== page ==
A. Dirk Moses
A long tradition of scholarship has posited colonialism and ‘racial imperialism’ as an enabler of the genocide against European Jewry, though often in imprecise ways. In response, critics of this view have insisted that antisemitism and World War I were the salient enablers, and Germany's colonial experience was too ephemeral to have had serious causal importance. This article changes the terms of debate by presenting the murderous National Socialist program as a colonial and imperial project executed in Europe to compensate for the loss of Germany's empire abroad and in central Europe in 1919. It argues that the style of occupation and warfare Germany conducted in realizing this project was colonial in nature and inspiration, and the Holocaust of European Jewry can be understood in terms of colonial logics as well. At least in part, the Holocaust was, for the Nazis, the attempt of an indigenous people — the Germans — to cast off the perceived exploitative rule of a foreign people: Jews.
This article notes that the study of the modern history of East European Jews is not a field driven at present by deep conceptual or ideological divides or abiding scholarly or methodological controversies. The past debates on this score between Israeli and diaspora Jewish scholarship have all but disappeared, as has even more dramatically the attempt at a Marxist version of juedische Wissenschaft. While the major works of the founders of the field from Simon Dubnov on ought to be studied and the impressive resurgence of interest in the history and culture of East European Jewry in the modern age is underway, the work is still largely undone. The crucial challenge to the field is not to succumb to the lachrymose and romanticized stereotypes of Jewish life in Eastern Europe while continuing to explore the history of this the largest Jewry in the world before the Holocaust.
This article describes conceptions of the early modern period in Jewish historiography, the Italian Renaissance, intellectual history, the Jews of Central Europe in the early modern period, the Sephardic diaspora in Western Europe, and messianism. Classical Jewish historiography depicted a sharp break between medieval and modern patterns, the movements of transformation seeming to emerge virtually out of nothing. Cecil Roth's The Jews in the Renaissance introduced Jewish historians to the riches of Jewish life in this multifaceted world. Jewish intellectual history in the early modern period is characterized by successful attempts to cross traditional disciplinary boundaries. The expulsion of the Jews from Spain in 1492 and from Portugal in 1497 had a profound impact on the life of Western European Jews, even beyond that on Iberian Jewry itself. Meanwhile, the messianic movement of Sabbatai Zevi reverberated strongly through the Jewish historiography of the early modern period.
Perhaps for as long as two millennia, there have been Jewish communities throughout much of South, East, and Southeast Asia. Most have been in such port cities as Surat, Kochi, Mumbai, Calcutta, Yangon, Singapore, Bangkok, Kobe (Japan), and Hong Kong. Others thrived along the Silk Route, the best known and longest lived of which was at its eastern terminus, Kaifeng. Some of these communities are very old, dating at least from the early medieval period if not ancient times, while others are even newer: Bangkok's Jewish community dates from the first half of the twentieth century, and Shanghai's present community has existed only since the establishment of diplomatic relations between China and Israel in 1992. Many Asian diaspora communities have been in decline for the past half-century due to emigration to Israel. It is in the oldest of these Jewish communities that we find the most profound interactions with the host culture, the best examples are Kochi in India and Kaifeng in China.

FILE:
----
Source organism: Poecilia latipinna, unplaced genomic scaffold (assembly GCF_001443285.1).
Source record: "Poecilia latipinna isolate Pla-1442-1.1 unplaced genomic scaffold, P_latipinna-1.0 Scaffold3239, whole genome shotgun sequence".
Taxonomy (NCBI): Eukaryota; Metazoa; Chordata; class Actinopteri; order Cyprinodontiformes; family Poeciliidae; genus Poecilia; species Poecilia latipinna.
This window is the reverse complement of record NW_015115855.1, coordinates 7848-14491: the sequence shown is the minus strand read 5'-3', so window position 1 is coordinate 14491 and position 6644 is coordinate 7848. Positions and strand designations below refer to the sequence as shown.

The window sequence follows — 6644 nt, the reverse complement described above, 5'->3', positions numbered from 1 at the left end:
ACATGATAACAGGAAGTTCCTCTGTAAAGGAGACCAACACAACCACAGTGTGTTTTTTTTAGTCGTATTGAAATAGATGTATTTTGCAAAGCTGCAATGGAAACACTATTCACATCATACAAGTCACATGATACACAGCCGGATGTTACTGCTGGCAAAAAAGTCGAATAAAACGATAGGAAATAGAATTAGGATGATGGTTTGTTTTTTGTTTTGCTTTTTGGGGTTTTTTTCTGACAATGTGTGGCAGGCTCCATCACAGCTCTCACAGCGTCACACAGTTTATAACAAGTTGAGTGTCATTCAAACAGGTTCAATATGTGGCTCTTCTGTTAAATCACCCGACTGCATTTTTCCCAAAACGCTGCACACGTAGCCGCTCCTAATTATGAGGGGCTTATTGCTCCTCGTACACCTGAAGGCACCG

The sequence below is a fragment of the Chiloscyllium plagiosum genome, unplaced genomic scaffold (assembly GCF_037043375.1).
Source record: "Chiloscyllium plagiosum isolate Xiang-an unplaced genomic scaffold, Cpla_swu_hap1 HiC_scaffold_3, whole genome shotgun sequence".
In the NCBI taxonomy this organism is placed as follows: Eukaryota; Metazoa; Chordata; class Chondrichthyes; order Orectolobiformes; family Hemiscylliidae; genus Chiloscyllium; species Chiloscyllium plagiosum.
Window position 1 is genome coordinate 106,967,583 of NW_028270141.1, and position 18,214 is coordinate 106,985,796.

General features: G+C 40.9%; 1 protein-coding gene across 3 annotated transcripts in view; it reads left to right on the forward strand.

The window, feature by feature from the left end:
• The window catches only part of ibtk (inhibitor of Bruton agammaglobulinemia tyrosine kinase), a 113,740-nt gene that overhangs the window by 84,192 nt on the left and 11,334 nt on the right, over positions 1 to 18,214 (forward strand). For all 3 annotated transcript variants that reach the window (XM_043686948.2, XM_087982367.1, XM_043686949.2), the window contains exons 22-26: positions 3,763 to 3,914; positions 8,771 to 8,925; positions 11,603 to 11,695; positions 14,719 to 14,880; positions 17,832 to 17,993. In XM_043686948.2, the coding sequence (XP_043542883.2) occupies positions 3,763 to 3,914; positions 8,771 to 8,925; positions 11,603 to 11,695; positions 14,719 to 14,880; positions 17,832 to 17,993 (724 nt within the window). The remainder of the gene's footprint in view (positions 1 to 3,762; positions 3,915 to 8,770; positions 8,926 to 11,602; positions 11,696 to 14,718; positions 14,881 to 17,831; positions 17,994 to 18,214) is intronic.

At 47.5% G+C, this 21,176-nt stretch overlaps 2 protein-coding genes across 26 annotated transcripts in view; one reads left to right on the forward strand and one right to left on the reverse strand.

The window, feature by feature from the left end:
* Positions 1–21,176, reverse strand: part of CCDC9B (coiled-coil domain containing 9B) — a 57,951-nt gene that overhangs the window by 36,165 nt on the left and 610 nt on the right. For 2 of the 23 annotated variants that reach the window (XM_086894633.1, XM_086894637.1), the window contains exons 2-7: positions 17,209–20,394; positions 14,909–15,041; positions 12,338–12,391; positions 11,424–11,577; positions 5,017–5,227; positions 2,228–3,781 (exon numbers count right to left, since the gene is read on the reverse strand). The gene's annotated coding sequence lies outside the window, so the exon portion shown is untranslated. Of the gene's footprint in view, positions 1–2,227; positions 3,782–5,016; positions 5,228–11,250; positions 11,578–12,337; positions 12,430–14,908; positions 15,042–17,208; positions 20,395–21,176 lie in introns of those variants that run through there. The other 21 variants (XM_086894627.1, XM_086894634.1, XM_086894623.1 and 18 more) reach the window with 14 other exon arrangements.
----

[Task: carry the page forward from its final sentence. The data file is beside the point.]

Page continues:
The Jewish presence in Europe dates back to the second or third centuries BCE. Between the twelfth and the twentieth centuries, the overall course of the European Jewish community can be summarized as one of demographic rise, hegemony, and decline. During the Middle Ages, the number of Jews in Europe increased substantially. So did their share of a global Jewish population that previously was mainly concentrated in the Middle East and neighboring areas. The major exodus from Spanish and Portuguese domains between the end of the fifteenth century and the first half of the sixteenth, and the conversion of many Jews who chose not to leave their countries, caused a significant downturn in the Jewish presence in Europe, although many of those who left the Iberian peninsula eventually resettled in other parts of the continent. The cultural contributions of Jews to Europe's history and culture cannot be reduced to a single pattern, but rather reflect the widely contrasting range of different options and constraints that characterized the Jewish experience in the continent. Paradoxically, modern antisemitism rose along with the process of emancipation of the Jews allowed by a liberalization of European politics.
Roger Friedland and Richard D. Hecht
The formation of the state of Israel in 1948 represented not only a historic achievement but also an extraordinary experiment in the nationalization of a global religion. It is remarkable in part because every strand of Judaism was suddenly condensed into one tiny country. Curiously, Israel contained the very seeds of exilic existence that its founders sought to overcome in the new national existence. Over 2,000 years, Judaism evolved into a transportable, de-territorialized, ethical, and ritual system, one that could be practiced anywhere. Under both Christian and Muslim rule, this de-territorialization took the form of a tolerated and eminently movable ethnos, a people with a history but without political claim. The category of Jew was a politically empty category. To give Jews a political identity would, in fact, contradict the claims of Christianity and Islam to supersede Judaism. This article examines Jewish communities in Israel, focusing on the haredim, Hasidism, the formation of the Sephardi Torah Guardians (SHAS), and religious nationalism of the Jews.
The Jewish world is generally lumped into two broad categories, Ashkenazim and Sefaradim, despite the marked differences that exist among the diverse Jewish communities around the world in terms of traditions, culture, language, customs, synagogue service, pronunciation of Hebrew, and the like. Although “Ashkenaz” is the Hebrew word for Germany, its connotation has been broadened to denote all Jews of European descent possessing a particular Jewish cultural complex including a Germanic dialect known as Yiddish. In contrast to “Ashkenaz,” “Sefarad” is the Hebrew word for Spain. Before the establishment of Israel, Jewish communities were to be found in almost all the Middle Eastern and North African countries. With the establishment of Israel in 1948, Jews emigrated from the Arab and Muslim countries in continuous waves, mainly to Israel. This article provides an overview of the Jewish Middle Eastern and African communities, focusing primarily on the Jews of Yemen and Ethiopia, and also explores the history of Jewish communities in the Middle East and North Africa, including Yemen, Aden, and Ethiopia.